Sudanese President Omar al-Bashir has extended an olive branch to opposition parties and rebel groups that failed to sign the October 10 national dialogue agreement.
President Bashir, who has declared that he would leave office in 2020 after coming to power in 1989, also said he had prolonged the unilateral cessation of hostilities in the war zones for another two months.
The Sudanese leader was speaking Tuesday at Saha Alkhadia Park in Khartoum where he reiterated that a national mechanism would be established to draft a new constitution.
The 72-year-old Bashir said the extension of the ceasefire until December, was to create a climate conducive for dialogue and peace, and that the national dialogue agreement would remain open for the opposition groups that were still opposed to his approach to the political crisis.
A total of 90 political parties and 34 armed movements --most of them splinter groups-- participated in the national dialogue that started in 2014 and was officially closed on Tuesday after parties signed the declarations.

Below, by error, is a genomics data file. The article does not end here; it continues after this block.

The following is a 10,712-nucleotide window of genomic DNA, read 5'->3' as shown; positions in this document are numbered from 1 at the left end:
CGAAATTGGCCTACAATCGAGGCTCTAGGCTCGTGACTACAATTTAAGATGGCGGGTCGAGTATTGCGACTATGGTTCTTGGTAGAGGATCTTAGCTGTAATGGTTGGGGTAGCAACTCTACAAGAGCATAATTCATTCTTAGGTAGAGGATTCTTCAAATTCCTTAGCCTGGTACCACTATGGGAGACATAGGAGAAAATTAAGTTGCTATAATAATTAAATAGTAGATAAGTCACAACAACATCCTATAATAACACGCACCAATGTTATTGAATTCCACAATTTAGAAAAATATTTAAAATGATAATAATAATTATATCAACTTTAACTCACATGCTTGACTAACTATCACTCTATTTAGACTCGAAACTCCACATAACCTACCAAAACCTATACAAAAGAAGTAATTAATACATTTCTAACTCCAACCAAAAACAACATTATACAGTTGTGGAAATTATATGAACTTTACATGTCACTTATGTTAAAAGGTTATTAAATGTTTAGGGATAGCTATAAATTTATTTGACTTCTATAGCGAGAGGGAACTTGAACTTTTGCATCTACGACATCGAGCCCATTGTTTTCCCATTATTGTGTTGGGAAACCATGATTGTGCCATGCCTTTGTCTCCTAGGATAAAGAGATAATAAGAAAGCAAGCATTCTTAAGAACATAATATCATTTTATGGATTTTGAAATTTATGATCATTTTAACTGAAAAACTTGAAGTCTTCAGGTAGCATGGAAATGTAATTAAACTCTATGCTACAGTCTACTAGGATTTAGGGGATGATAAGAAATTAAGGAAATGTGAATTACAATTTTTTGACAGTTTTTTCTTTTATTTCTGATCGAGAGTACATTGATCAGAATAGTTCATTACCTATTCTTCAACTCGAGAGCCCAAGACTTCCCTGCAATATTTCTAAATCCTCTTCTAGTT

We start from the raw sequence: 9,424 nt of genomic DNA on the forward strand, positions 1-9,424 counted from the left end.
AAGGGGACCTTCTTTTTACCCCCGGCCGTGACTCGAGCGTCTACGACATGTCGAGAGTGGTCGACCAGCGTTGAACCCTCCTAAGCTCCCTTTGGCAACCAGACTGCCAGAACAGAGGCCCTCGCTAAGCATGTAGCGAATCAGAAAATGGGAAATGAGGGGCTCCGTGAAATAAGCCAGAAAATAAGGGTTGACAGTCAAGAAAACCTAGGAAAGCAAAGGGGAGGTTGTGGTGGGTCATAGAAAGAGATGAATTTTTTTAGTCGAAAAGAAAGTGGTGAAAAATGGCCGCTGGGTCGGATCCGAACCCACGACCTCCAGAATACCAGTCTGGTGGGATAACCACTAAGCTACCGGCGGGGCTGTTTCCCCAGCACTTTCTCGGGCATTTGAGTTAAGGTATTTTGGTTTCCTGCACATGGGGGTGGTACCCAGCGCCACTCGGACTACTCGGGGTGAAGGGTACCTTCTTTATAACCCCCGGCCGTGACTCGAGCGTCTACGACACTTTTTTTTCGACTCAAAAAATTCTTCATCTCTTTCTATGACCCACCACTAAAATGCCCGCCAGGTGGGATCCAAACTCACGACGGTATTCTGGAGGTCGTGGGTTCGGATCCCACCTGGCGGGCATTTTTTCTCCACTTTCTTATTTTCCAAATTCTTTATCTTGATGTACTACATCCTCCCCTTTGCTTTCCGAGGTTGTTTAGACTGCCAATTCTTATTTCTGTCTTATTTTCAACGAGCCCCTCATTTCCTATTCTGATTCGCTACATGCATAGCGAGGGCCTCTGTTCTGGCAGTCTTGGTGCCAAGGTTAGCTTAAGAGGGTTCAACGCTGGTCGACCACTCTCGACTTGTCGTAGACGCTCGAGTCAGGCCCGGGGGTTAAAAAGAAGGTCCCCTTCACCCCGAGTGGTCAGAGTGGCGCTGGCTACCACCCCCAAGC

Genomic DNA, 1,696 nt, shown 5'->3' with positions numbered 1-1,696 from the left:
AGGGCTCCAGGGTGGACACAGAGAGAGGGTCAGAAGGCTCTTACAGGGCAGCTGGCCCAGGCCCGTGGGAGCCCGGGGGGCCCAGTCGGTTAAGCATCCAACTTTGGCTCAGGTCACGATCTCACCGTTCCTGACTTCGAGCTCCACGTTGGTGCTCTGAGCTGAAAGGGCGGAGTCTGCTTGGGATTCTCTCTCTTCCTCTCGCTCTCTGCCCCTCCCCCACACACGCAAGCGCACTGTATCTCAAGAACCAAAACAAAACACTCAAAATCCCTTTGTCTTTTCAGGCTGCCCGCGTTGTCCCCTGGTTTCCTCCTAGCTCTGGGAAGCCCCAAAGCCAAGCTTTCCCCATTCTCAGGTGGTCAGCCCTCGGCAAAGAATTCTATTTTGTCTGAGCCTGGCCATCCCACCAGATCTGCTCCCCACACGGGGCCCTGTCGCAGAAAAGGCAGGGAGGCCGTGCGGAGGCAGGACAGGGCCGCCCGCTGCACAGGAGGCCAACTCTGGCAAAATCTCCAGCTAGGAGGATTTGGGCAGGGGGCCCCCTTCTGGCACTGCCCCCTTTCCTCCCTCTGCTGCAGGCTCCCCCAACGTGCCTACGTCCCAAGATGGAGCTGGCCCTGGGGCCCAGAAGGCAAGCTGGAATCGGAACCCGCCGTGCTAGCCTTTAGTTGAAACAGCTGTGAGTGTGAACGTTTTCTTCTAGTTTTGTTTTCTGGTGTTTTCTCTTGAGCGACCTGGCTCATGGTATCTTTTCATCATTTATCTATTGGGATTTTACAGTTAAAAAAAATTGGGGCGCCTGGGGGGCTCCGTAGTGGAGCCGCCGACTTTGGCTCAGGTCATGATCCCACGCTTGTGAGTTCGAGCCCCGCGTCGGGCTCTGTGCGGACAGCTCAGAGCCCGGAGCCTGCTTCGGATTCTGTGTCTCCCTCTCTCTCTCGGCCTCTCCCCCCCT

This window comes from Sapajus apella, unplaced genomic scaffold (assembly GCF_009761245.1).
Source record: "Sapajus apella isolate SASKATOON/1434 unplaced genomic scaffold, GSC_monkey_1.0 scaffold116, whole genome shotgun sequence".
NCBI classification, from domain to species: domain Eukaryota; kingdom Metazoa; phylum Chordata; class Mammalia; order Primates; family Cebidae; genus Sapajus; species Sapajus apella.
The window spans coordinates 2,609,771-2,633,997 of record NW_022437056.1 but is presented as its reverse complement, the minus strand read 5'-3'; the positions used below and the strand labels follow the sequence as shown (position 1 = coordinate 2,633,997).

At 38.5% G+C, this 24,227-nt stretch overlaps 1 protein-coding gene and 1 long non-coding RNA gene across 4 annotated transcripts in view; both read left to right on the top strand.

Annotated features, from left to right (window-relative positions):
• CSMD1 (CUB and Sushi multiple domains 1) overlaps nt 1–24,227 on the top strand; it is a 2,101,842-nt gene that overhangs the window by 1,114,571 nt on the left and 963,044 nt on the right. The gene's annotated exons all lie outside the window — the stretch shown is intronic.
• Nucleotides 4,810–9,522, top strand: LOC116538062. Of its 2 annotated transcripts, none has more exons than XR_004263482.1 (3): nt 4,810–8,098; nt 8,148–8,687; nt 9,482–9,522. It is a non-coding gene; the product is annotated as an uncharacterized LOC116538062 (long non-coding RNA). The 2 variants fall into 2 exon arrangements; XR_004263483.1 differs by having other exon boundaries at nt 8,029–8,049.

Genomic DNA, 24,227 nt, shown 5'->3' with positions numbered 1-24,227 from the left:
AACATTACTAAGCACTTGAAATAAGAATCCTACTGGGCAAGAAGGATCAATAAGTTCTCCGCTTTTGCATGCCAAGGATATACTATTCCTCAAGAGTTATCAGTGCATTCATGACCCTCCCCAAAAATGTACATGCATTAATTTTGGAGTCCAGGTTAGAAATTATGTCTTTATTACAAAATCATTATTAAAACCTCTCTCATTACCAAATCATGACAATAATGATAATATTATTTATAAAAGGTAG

Former prime minister and leader of the National Umma party (NUM), Sadique al-Mahdi, is one of the leading opposition members who did not join the dialogue.
Although a splinter group of NUM led by Mr Mubarak al-Mahdi participated in the conference, the former prime minister remains in exile in Cairo, Egypt.
But even as President Bashir who hosted five regional heads of state in Khartoum to witness a landmark in Sudan's politics, ethnic tension flared up in east Jebel Marra in Darfur between farmers and pastoralists, displacing hundreds.
Sudan was still struggling with rebellion in Darfur, Southern Kordofan and the Blue Nile.
The rebels still holding out include the Sudanese People's Liberation Movement-North (SPLM-N) and three Darfur-based rebel group--the Sudan Liberation Movement (SLM-MM) and the Sudan Liberation Army (SLA-AW).